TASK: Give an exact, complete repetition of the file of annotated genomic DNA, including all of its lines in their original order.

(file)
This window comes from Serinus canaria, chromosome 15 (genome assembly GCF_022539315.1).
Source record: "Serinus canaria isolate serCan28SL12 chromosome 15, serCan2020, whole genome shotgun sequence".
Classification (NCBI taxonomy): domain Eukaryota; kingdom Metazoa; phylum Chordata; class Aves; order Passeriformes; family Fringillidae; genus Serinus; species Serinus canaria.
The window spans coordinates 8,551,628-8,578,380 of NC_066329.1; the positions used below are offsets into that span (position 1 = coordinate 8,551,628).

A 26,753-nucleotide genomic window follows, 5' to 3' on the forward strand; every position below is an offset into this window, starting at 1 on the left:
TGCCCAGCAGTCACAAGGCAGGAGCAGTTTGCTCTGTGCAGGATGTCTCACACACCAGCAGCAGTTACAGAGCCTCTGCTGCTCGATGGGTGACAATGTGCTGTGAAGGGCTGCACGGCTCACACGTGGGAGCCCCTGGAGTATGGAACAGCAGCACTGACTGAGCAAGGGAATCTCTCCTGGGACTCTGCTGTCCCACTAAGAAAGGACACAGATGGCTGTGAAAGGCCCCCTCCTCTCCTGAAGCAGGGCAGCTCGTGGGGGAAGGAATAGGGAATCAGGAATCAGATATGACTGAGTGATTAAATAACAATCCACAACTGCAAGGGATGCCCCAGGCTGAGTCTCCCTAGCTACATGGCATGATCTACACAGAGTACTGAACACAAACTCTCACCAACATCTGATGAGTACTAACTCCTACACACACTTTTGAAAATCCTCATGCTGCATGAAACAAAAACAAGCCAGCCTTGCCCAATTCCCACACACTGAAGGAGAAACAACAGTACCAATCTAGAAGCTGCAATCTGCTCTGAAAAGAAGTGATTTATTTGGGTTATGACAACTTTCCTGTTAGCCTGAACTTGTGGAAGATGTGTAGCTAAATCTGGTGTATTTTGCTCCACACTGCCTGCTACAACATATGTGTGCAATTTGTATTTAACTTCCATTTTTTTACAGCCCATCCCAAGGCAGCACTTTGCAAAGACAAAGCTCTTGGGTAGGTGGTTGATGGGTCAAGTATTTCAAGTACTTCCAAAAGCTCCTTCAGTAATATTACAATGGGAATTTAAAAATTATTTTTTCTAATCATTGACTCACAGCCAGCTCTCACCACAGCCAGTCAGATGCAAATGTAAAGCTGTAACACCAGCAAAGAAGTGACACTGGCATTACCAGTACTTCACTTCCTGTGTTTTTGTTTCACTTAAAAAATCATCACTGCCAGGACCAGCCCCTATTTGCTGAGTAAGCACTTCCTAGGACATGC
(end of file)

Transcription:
This window comes from Serinus canaria, chromosome 15 (genome assembly GCF_022539315.1).
Source record: "Serinus canaria isolate serCan28SL12 chromosome 15, serCan2020, whole genome shotgun sequence".
Classification (NCBI taxonomy): domain Eukaryota; kingdom Metazoa; phylum Chordata; class Aves; order Passeriformes; family Fringillidae; genus Serinus; species Serinus canaria.
The window spans coordinates 8,551,628-8,578,380 of NC_066329.1; the positions used below are offsets into that span (position 1 = coordinate 8,551,628).

A 26,753-nucleotide genomic window follows, 5' to 3' on the forward strand; every position below is an offset into this window, starting at 1 on the left:
TGCCCAGCAGTCACAAGGCAGGAGCAGTTTGCTCTGTGCAGGATGTCTCACACACCAGCAGCAGTTACAGAGCCTCTGCTGCTCGATGGGTGACAATGTGCTGTGAAGGGCTGCACGGCTCACACGTGGGAGCCCCTGGAGTATGGAACAGCAGCACTGACTGAGCAAGGGAATCTCTCCTGGGACTCTGCTGTCCCACTAAGAAAGGACACAGATGGCTGTGAAAGGCCCCCTCCTCTCCTGAAGCAGGGCAGCTCGTGGGGGAAGGAATAGGGAATCAGGAATCAGATATGACTGAGTGATTAAATAACAATCCACAACTGCAAGGGATGCCCCAGGCTGAGTCTCCCTAGCTACATGGCATGATCTACACAGAGTACTGAACACAAACTCTCACCAACATCTGATGAGTACTAACTCCTACACACACTTTTGAAAATCCTCATGCTGCATGAAACAAAAACAAGCCAGCCTTGCCCAATTCCCACACACTGAAGGAGAAACAACAGTACCAATCTAGAAGCTGCAATCTGCTCTGAAAAGAAGTGATTTATTTGGGTTATGACAACTTTCCTGTTAGCCTGAACTTGTGGAAGATGTGTAGCTAAATCTGGTGTATTTTGCTCCACACTGCCTGCTACAACATATGTGTGCAATTTGTATTTAACTTCCATTTTTTTACAGCCCATCCCAAGGCAGCACTTTGCAAAGACAAAGCTCTTGGGTAGGTGGTTGATGGGTCAAGTATTTCAAGTACTTCCAAAAGCTCCTTCAGTAATATTACAATGGGAATTTAAAAATTATTTTTTCTAATCATTGACTCACAGCCAGCTCTCACCACAGCCAGTCAGATGCAAATGTAAAGCTGTAACACCAGCAAAGAAGTGACACTGGCATTACCAGTACTTCACTTCCTGTGTTTTTGTTTCACTTAAAAAATCATCACTGCCAGGACCAGCCCCTATTTGCTGAGTAAGCACTTCCTAGGACATGC